Published in The Sunday Telegraph on 19 November 2023.
A bloody stalemate, or worse, beckons unless the West sees Kyiv must speedily join the alliance.
It is widely accepted that truth is the first casualty of war. The conflict in Ukraine is no exception.
One of the most common lies being spouted by Vladimir Putin and his cronies is that Russia is effectively at war with Nato. This makes it more acceptable to explain to the mother or widow of yet another young Russian conscript killed in battle: he is portrayed as a heroic patriot, fighting to protect his homeland from the might of more that 30 Western nations.
The truth, of course, is very different. On February 24 last year, Russia attempted an unprovoked full-scale invasion of Ukraine in the belief that it could overrun its smaller neighbour within days and with no significant Nato response.
Ukraine, much to its regret, is not a Nato member, although it has long been a Nato “partner” since 1994, three years after the Soviet Union broke up. Had it been a full-blown Nato member, Russia is unlikely to have tried to invade Ukraine for fear of massive retribution by the West.
Nato – the North Atlantic Treaty Organisation – was formed in 1949 by 12 countries, including the US, UK, Canada and France. It currently has 31 members across Europe and North America, which have agreed to help one another if one of them is attacked.
Ukraine would become a Nato member tomorrow if that offer was on the table, but to date it is not – member countries fear it would lead to a massive escalation of the conflict in eastern Europe. So Nato countries continue to provide weapons and other aid to Ukraine, but without putting its armed forces on the ground.
In an essay published earlier this month, Ukraine’s commander-in-chief, General Valerii Zaluzhnyi, gave a realistic assessment of the war, which is now in its 21st month. He suggested that the conflict was at somewhat of a stalemate, and was moving towards a stage of “static and attritional fighting”.
So what now? I have visited Europe’s second largest country five times since the war began, spending much of that time in cities and towns close to the frontline. I have sounded out countless Ukrainians, military commanders and civilians alike, for their thoughts.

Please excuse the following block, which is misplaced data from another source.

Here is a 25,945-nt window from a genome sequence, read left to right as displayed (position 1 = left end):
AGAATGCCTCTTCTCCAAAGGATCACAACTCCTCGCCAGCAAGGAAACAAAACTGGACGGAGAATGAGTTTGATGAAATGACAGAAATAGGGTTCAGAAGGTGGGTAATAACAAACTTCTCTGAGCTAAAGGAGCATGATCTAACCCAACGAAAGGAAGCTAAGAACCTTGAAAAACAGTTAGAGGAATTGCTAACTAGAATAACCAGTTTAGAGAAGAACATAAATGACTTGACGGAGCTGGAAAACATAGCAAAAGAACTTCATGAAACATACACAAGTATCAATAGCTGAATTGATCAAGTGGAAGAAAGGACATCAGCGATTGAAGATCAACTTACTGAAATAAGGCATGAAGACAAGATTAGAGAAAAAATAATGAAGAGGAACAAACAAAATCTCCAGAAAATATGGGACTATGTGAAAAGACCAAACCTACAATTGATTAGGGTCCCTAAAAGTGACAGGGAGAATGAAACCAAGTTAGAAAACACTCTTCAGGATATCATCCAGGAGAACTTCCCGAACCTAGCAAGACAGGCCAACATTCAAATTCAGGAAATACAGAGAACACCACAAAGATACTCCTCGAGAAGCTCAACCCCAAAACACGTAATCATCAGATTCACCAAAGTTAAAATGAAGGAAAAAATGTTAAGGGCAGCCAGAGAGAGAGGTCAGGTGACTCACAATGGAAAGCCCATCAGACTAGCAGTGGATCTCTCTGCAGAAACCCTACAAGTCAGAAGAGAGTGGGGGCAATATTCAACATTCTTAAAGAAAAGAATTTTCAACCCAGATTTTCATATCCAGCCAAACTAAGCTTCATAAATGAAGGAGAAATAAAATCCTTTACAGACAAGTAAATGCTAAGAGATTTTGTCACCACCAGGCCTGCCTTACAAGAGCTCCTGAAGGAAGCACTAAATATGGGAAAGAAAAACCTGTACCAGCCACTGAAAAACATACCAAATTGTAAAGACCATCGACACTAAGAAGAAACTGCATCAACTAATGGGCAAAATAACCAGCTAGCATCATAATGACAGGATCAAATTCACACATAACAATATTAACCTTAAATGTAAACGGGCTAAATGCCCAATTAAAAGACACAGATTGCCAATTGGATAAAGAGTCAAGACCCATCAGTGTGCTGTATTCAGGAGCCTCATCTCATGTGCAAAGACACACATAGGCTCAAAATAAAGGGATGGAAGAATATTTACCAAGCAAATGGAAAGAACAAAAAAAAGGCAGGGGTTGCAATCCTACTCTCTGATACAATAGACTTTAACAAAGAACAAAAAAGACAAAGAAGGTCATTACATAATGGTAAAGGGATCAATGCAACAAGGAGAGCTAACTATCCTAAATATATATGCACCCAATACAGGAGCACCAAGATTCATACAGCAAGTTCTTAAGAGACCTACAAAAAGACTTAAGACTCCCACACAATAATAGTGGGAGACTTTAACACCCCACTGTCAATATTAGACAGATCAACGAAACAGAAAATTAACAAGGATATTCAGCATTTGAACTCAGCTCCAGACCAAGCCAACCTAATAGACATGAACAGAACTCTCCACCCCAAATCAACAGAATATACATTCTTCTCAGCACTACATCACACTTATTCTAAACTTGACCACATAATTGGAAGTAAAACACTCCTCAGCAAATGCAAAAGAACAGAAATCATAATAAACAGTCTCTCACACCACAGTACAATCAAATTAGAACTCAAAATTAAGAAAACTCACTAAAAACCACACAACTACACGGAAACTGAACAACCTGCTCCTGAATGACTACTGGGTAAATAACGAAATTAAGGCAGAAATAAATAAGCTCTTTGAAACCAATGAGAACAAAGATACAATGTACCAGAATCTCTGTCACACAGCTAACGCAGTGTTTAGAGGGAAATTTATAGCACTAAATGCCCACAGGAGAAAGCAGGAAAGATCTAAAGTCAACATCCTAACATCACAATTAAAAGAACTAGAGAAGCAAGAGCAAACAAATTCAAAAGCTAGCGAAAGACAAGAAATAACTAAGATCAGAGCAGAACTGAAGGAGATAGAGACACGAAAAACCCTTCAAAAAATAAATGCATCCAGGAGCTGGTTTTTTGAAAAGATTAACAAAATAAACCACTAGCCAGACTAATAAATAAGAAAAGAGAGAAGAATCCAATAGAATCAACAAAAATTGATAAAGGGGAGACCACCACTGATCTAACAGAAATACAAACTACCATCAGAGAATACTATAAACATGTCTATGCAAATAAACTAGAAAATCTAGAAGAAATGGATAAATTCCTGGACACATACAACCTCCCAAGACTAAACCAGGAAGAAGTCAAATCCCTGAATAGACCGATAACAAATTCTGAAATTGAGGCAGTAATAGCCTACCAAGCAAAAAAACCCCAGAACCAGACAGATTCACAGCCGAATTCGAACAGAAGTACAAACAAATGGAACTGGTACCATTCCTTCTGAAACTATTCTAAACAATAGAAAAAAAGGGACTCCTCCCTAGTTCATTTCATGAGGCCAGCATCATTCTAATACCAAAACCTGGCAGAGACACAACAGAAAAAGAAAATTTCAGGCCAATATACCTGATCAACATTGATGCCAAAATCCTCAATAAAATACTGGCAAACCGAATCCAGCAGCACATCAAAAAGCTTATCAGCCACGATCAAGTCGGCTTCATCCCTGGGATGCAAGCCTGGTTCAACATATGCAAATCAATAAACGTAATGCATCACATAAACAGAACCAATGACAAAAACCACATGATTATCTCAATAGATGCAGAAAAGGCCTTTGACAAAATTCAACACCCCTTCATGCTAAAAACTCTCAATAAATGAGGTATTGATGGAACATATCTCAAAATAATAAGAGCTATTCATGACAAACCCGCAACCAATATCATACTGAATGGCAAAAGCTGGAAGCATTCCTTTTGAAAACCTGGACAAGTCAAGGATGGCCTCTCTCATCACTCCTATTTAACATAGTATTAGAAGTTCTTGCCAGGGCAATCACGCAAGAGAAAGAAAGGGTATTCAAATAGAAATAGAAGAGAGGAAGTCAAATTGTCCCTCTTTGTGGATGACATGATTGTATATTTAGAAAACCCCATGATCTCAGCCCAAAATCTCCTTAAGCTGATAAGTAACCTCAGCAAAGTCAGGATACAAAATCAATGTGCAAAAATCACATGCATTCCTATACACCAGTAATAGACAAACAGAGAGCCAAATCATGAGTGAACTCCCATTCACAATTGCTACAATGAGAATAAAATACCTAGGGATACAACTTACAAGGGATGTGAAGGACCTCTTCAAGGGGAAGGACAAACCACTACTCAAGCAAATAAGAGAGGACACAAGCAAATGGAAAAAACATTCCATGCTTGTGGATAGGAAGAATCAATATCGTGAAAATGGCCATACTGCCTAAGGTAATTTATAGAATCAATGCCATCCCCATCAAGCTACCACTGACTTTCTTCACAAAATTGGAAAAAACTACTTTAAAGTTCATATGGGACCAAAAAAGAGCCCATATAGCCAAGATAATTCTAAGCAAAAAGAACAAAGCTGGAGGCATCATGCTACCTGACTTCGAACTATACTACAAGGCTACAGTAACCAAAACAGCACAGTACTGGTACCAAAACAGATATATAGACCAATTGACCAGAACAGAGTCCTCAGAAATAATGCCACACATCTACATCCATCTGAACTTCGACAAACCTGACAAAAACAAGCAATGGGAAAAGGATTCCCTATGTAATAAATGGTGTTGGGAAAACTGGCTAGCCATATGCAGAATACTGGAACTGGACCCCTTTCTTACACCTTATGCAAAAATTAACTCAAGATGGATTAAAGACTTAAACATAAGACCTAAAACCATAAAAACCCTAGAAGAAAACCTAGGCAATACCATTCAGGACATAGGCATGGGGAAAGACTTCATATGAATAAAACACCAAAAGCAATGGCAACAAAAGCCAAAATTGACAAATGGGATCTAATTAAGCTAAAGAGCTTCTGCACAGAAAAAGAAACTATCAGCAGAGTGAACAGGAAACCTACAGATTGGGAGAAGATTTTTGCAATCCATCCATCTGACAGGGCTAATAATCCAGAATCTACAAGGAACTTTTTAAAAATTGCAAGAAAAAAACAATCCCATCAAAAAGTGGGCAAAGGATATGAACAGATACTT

The dream for Ukrainians is that the West, notably the US, will give them limitless F16 fighter jets and other hi-tech weaponry to enable them to win. But that is little more than a dream as things stand today, and as “war fatigue” and the cost of the conflict grow.
There are two more gloomy scenarios now being talked about privately by Ukrainians in hushed tones. The first is to save yet more lives being lost through a partial capitulation, whereby Ukraine reluctantly cedes part of its Russian-occupied territory, perhaps Crimea and land in the east, as part of a peace deal.
The second scenario, no less appealing to Ukrainians, is a war of attrition possibly lasting up to a decade or more, which would again favour Russia. Before the war, Ukraine’s population was just under 44 million (and it is much smaller now) compared with Russia’s population of almost 150 million. So, in a prolonged war and with its greater manpower, Russia would slowly gain the advantage.
However, there is a third and more appealing scenario that I am advocating today. This is to progress on the political and diplomatic fronts – while also supporting Ukraine militarily and imposing sanctions on Russia – so that the country moves towards Nato membership and greater protection, sooner rather than later.
Significantly, Ukraine moved a step closer to EU membership last week, but it is Nato membership which is, ultimately, far more important. Some progress in this area has already been made but more is needed.
As of July, Nato agreed that Ukraine does not have to complete the Membership Action Plan process, one of the usual two requirements that would-be members usually have to meet. This means Ukraine’s path to membership will now be a “one-step process”: its invitation to join will come when allies agree and conditions on membership are met.
Furthermore, the G7 group of industrial nations (the US, the UK, Canada, France, Germany, Italy and Japan) is committed to what are called “security guarantees” to help Ukraine fight its war in the short-term and to ensure that, after this war ends, Russia never again tries to invade its neighbour. President Zelensky has welcomed these “guarantees” as a way of moving forward, but stresses they must not be looked at as an alternative to Nato membership in the long run.
One shrewd Ukrainian MP told me: “The path that I favour is to acknowledge that we will not be able to achieve victory immediately. That it will be a step-by-step process towards us achieving our goals of both an integral and sovereign Ukraine and a situation whereby Russia never again threatens our borders. Given the current situation, membership of Nato is even more important than the immediate liberation of our territories.”
In reality, the process by which Ukraine obtains Nato membership may be much slower than this MP and others would like. However, in the end, we all, including Western countries, sometimes have to take “the least worst option”.
The one outcome of this war that Nato must never permit is that Russia defeats its neighbour. It should also be remembered that bullies, whether of the playground or the global-leader variety, often back down when they are challenged.
Allowing Ukraine to have full membership of Nato and the risks that go with it are surely better than allowing a power as evil as Putin-led Russia to absorb parts, or even all, of Ukraine. That would be both a betrayal of Kyiv and would undoubtedly send the wrong message to the world at a time when global peace has rarely been more fragile.
Read this article on:Telegraph.co.uk